Annie Lennox just got her first tattoo at age 67 and it looks great

Eurythmics frontwoman Annie Lennox shows off her new ink

Annie Lennox
(Image credit: Vatican Pool / Contributor)

Let’s be honest, anything that Annie Lennox does is cool - including this latest stint.

After making headlines for filming her COVID-19 vaccination experience at Dodger Stadium last year, the 67-year-old Eurythmics frontwoman caught everyone's attention again - this time while showing off her very first tattoo.

The iconic musician posted a photo of the new ink she got behind her hip, which features two birds and a red heart, on Instagram.

"Got my first tattoo….," Annie wrote in the caption to her photo before thanking the artist behind the body art, Asa Lee Crow IV at the Shamrock Social Club in Hollywood.

Annie's followers wasted no time praising her new tattoo on Instagram.

"Love it!," one follower wrote. "Got my first tattoo at 50 and not finished yet!"

“Now all you need is a motorcycle… 😉," someone else joked.

"❤️Wow, that is a big deal!," yet another commenter noted. "I like it! am 50, and I have always wanted to get a tattoo. Maybe one day, yes! 😆"

As her fans may have immediately noted, the tattoo is reminiscent of one of Annie's most iconic songs, Little Bird, which first appeared in her 1992 solo album Diva.

“Mamma, we reap what we sow / They always said that you knew best / But this little bird's fallen out of that nest now / I've got a feeling that it might have been blessed / So I've just got to put these wings to test," read the lyrics of the track.

Although many argue that Little Bird was one of Annie's best songs, her Eurythmics hit Sweet Dreams is undoubtedly one of the most recognized tunes in the history of music - a fact that the musician herself has addressed plenty of times.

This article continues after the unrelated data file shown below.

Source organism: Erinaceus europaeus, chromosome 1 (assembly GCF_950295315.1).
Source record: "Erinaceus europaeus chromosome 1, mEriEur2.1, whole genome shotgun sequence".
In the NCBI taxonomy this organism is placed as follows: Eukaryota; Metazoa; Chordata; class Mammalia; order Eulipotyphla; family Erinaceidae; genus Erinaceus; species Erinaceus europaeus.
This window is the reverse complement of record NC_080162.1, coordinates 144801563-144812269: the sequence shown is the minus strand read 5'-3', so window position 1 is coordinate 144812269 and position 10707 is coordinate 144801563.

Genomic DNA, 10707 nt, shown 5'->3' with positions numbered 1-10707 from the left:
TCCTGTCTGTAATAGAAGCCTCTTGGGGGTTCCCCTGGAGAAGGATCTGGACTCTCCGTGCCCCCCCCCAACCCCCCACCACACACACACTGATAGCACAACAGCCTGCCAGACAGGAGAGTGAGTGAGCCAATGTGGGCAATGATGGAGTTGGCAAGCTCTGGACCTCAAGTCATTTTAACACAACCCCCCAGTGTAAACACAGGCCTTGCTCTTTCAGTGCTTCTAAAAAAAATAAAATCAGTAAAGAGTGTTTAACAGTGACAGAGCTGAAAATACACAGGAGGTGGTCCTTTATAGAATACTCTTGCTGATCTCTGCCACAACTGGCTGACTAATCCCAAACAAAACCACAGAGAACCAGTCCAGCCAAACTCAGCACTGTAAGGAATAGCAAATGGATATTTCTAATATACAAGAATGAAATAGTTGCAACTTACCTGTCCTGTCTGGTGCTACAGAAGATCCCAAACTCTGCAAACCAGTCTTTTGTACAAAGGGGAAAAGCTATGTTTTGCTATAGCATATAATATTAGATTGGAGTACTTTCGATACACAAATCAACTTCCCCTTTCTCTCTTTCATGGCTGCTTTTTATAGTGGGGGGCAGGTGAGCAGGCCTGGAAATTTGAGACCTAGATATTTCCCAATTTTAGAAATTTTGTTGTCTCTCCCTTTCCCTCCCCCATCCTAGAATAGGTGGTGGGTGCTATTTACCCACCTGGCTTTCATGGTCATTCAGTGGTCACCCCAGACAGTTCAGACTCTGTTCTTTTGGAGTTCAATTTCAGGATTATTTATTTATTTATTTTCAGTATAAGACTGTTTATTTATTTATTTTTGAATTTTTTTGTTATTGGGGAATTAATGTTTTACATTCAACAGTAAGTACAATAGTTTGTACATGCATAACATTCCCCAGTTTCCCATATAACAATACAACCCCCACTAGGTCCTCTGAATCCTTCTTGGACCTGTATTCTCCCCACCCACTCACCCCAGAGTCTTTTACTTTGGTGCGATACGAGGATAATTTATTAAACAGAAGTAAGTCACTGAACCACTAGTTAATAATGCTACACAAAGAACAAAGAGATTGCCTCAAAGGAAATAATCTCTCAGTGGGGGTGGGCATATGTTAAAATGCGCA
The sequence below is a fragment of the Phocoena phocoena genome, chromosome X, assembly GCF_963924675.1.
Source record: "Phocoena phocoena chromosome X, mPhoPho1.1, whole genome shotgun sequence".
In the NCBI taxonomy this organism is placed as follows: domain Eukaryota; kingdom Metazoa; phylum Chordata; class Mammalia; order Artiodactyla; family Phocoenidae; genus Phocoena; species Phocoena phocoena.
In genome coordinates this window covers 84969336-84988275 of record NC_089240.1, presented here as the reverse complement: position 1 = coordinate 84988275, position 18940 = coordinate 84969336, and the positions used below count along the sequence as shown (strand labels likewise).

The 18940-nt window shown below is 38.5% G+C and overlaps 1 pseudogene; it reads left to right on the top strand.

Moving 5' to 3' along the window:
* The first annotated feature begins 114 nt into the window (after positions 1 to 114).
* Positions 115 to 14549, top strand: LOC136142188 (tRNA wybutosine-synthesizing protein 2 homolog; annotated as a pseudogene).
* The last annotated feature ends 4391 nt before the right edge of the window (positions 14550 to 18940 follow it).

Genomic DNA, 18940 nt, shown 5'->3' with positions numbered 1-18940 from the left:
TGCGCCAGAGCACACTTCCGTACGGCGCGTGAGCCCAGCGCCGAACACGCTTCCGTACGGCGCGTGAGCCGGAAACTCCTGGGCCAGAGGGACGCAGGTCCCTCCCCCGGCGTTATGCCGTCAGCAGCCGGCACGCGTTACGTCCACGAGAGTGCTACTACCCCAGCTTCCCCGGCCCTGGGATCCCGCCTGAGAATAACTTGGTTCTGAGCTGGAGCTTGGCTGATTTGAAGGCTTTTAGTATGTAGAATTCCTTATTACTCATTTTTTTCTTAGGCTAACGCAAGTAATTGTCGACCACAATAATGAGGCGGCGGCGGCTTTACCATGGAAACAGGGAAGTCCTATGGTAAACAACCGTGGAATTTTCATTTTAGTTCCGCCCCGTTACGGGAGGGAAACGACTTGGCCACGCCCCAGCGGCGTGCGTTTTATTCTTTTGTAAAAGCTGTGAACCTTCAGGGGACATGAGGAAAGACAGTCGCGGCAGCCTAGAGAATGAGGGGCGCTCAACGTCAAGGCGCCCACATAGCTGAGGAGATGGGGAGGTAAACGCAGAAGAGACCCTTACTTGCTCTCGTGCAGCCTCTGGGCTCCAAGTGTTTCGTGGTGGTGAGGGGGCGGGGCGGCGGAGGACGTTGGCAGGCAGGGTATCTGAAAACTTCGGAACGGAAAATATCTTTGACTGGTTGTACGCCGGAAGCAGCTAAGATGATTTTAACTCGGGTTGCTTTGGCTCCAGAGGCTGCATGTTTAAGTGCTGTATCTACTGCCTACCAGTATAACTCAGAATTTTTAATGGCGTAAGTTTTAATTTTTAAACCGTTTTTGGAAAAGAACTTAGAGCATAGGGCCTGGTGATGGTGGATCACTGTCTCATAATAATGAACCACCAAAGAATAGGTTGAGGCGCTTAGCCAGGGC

"That's a long time ago now, but it's been a thread that’s just continued through the decades in various ways, because people have done remixes and different versions," Annie said to the Washington Post in 2020. "But it's still fresh because I think it was a visionary statement of its time. The thing about Eurythmics music is that there was a kind of surreal, existential twist in the lyrical content and also in some of the ways that we presented ourselves. We were shape-shifters. We didn’t belong. We were outsiders. We didn’t belong to a group that’s, you know, 'Okay, I'm in a rock band. I’m heavy metal.'"

In that same interview, given in the thick of COVID-19, Annie also shared her thoughts about the world order. 

"When the doors are open wide, it’ll be business as usual just with a twist, and the next pandemic comes," the musician said to the outlet. "I'm sorry to say this, but I know for sure there'll be another pandemic. It’ll be worse. And that’s a horrible thing to say. I hate to say it, but it’s kind of true. I could cry and laugh at the same time."

For once, we hope Annie to be wrong.

Anna Rahmanan

Anna Rahmanan is a New York-based writer and editor who covers culture, entertainment, food, fashion and travel news. Anna’s words have appeared on Time Out New York, the Huffington Post, Fortune, Forbes, Us Weekly, Bon Appetit and Brooklyn Magazine, among other outlets.